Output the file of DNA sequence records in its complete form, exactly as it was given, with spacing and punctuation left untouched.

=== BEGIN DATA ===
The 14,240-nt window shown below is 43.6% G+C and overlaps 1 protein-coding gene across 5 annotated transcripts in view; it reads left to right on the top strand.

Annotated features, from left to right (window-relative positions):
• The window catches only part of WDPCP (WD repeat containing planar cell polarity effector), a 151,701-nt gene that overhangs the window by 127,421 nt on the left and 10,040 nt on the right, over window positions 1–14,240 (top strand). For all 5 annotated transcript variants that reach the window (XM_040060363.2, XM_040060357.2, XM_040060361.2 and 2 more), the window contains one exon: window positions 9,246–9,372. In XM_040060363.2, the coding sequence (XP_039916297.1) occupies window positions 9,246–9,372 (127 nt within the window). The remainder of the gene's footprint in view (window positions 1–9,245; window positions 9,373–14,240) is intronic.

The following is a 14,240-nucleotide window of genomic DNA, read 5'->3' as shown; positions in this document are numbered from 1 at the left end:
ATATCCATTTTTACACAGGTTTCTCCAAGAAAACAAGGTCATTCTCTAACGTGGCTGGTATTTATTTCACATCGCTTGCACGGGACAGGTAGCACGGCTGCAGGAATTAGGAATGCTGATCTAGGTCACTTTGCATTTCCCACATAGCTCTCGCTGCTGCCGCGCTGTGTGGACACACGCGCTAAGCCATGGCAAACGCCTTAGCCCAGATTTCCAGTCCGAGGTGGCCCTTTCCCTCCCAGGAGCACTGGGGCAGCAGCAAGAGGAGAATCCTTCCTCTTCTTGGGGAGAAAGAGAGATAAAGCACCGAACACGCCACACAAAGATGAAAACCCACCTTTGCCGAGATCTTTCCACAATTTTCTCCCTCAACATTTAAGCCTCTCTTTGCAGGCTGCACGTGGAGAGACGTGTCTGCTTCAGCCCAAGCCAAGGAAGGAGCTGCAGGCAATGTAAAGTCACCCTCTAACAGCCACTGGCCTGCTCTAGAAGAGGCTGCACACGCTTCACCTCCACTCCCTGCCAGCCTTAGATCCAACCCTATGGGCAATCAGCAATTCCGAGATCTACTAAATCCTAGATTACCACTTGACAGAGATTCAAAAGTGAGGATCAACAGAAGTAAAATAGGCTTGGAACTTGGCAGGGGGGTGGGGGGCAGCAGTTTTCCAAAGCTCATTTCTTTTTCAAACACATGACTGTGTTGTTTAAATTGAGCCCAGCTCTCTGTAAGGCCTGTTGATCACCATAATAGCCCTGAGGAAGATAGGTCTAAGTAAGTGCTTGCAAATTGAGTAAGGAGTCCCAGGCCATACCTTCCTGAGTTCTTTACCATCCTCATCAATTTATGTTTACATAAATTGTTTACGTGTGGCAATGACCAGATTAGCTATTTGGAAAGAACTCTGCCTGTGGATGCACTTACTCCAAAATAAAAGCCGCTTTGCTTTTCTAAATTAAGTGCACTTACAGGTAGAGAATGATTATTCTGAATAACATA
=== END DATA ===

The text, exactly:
The 14,240-nt window shown below is 43.6% G+C and overlaps 1 protein-coding gene across 5 annotated transcripts in view; it reads left to right on the top strand.

Annotated features, from left to right (window-relative positions):
• The window catches only part of WDPCP (WD repeat containing planar cell polarity effector), a 151,701-nt gene that overhangs the window by 127,421 nt on the left and 10,040 nt on the right, over window positions 1–14,240 (top strand). For all 5 annotated transcript variants that reach the window (XM_040060363.2, XM_040060357.2, XM_040060361.2 and 2 more), the window contains one exon: window positions 9,246–9,372. In XM_040060363.2, the coding sequence (XP_039916297.1) occupies window positions 9,246–9,372 (127 nt within the window). The remainder of the gene's footprint in view (window positions 1–9,245; window positions 9,373–14,240) is intronic.

The following is a 14,240-nucleotide window of genomic DNA, read 5'->3' as shown; positions in this document are numbered from 1 at the left end:
ATATCCATTTTTACACAGGTTTCTCCAAGAAAACAAGGTCATTCTCTAACGTGGCTGGTATTTATTTCACATCGCTTGCACGGGACAGGTAGCACGGCTGCAGGAATTAGGAATGCTGATCTAGGTCACTTTGCATTTCCCACATAGCTCTCGCTGCTGCCGCGCTGTGTGGACACACGCGCTAAGCCATGGCAAACGCCTTAGCCCAGATTTCCAGTCCGAGGTGGCCCTTTCCCTCCCAGGAGCACTGGGGCAGCAGCAAGAGGAGAATCCTTCCTCTTCTTGGGGAGAAAGAGAGATAAAGCACCGAACACGCCACACAAAGATGAAAACCCACCTTTGCCGAGATCTTTCCACAATTTTCTCCCTCAACATTTAAGCCTCTCTTTGCAGGCTGCACGTGGAGAGACGTGTCTGCTTCAGCCCAAGCCAAGGAAGGAGCTGCAGGCAATGTAAAGTCACCCTCTAACAGCCACTGGCCTGCTCTAGAAGAGGCTGCACACGCTTCACCTCCACTCCCTGCCAGCCTTAGATCCAACCCTATGGGCAATCAGCAATTCCGAGATCTACTAAATCCTAGATTACCACTTGACAGAGATTCAAAAGTGAGGATCAACAGAAGTAAAATAGGCTTGGAACTTGGCAGGGGGGTGGGGGGCAGCAGTTTTCCAAAGCTCATTTCTTTTTCAAACACATGACTGTGTTGTTTAAATTGAGCCCAGCTCTCTGTAAGGCCTGTTGATCACCATAATAGCCCTGAGGAAGATAGGTCTAAGTAAGTGCTTGCAAATTGAGTAAGGAGTCCCAGGCCATACCTTCCTGAGTTCTTTACCATCCTCATCAATTTATGTTTACATAAATTGTTTACGTGTGGCAATGACCAGATTAGCTATTTGGAAAGAACTCTGCCTGTGGATGCACTTACTCCAAAATAAAAGCCGCTTTGCTTTTCTAAATTAAGTGCACTTACAGGTAGAGAATGATTATTCTGAATAACATA